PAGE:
Introduction to the North Coast 500 in Scotland
Join me on the greatest motoring adventure in the British Isles on the North Coast 500 in Scotland.
I’ll take you along some of the most challenging roads in the country and will show you some of the most amazing scenery that you will ever see in Britain. Deserted beaches made of silver and golden sand. Forbidding mountains covered in cloud. Dramatic changes of weather and places where there is a real sense of history in the air.
You will see where the WW2 German Atlantic U Boat fleet surrendered to the Royal Navy in 1945. You will also see where a Jacobite ship, loaded with French gold for Bonnie Prince Charlie, was captured by the English Navy in 1746.
I’ll show you a “ghost village” that stands as a sad memorial to the Highland Clearances in the 1840s and the memorial by the loch where the heroic X-Craft Submariners were trained in WW2.
I’ll also show you a pretty village where you can buy what I consider to be the finest smoked salmon in the country, direct from the smokehouse. In the same village you can watch 2.5 metre wing spanned Sea Eagles with the naked eye from the roadside.
You will be given plenty of tips to help you plan your own journey. This is a trip that requires a lot of preparation both for your safety and your enjoyment.
A very brief history of the North Coast 500 in Scotland
In 2015, the Tourism Project Board of the North Highland Initiative launched the concept of the “North Coast 500.” It is now commonly referred to as the NC500. The idea was to increase tourism in the counties of Ross-shire, Sutherland and Caithness, by encouraging people to travel on existing roads around the coast of each county. From start to finish, it is about 500 miles long and will take you through some of the most dramatic scenery in Britain.
Very few people who you know will have covered the North Coast 500, which is now being compared to Route 66 in America as one of the greatest drives in the world.
It has been a hugely successful initiative and everyone who I talk to about it or who sees my photographs wants to add it to their “Bucket List.”
These articles are not meant to be a comprehensive guide to the North Coast 500. In addition to resources on the internet, the best book to read is “The North Coast 500 Guide Book” by Charles Tait. At the time of writing, costs £12.95 and is worth every penny.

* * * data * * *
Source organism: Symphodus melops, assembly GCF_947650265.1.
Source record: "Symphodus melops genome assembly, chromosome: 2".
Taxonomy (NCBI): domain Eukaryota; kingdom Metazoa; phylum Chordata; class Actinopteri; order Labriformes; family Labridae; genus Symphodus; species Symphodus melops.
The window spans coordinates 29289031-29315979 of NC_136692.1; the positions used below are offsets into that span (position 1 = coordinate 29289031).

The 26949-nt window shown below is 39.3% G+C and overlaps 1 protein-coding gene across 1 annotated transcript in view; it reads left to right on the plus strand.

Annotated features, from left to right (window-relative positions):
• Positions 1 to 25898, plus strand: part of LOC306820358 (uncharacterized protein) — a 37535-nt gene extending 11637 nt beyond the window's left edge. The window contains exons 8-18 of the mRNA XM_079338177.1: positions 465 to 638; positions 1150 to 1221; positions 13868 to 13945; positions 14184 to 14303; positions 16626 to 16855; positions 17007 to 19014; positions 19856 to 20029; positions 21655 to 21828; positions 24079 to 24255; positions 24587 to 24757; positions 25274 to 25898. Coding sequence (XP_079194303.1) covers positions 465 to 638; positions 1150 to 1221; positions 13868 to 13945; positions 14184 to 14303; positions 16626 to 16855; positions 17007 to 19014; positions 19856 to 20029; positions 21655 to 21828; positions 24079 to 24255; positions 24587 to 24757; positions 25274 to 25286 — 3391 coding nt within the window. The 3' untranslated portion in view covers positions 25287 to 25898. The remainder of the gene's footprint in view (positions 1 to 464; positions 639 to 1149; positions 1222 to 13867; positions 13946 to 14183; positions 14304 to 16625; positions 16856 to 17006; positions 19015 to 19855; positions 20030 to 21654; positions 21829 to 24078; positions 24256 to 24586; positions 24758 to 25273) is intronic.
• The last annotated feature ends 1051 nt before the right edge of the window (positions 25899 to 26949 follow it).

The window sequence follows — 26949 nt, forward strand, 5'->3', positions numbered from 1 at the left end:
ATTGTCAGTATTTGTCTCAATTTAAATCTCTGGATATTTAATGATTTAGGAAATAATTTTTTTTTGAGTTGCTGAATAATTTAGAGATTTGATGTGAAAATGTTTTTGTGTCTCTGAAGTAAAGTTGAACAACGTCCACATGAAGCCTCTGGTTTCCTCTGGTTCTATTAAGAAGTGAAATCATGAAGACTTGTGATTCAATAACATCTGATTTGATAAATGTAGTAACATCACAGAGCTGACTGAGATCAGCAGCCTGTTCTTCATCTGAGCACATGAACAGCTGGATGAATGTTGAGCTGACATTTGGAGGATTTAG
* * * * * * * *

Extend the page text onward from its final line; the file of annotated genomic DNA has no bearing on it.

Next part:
What I hope these articles do is to give you a taste of a remarkable part of our country that very few will have ever visited, coupled with some helpful hints to make your trip successful and safe.
Long before anyone thought of the name “North Coast 500”, I drove this route in 1983, on my own. I didn’t stop very much to admire the scenery – which I should have done. In a recent readers’ poll of the Rough Guide, Scotland was voted the most beautiful country in the world. Our recent trip round this route reminded us just why.
Officially, the route starts at Inverness Castle, heads west and goes clockwise round the coast. Back in 1983, I did it anti-clockwise and my wife, Liz and I did it that way again this year. I would encourage readers to do the same, particularly if you are not used to driving on twisty single-track roads. You encounter these quite early on in the clockwise route. This can be a bit off putting for anyone who is not used to roads like these.
Twice a year, my wife Liz, our West Highland Terrier, Rosie and I visit an Aunt of mine who lives in Dingwall, north of Inverness. Nanna (Gaelic for Anne – my mother’s family all spoke Gaelic) is 94 and is the last survivor of my mother’s generation. We combined a couple of visits to my Aunt and a visit to cousins I have on the West coast, with a trip round the NC500.
Before you travel to Scotland
This trip requires some serious planning. The success of the “NC500” concept has taken everyone by surprise and there is not yet the tourism infrastructure in place to cope with the surge in visitors. There aren’t enough hotels, bed and breakfasts or campsites to handle the number of visitors, so make sure that you book all your accommodation in advance.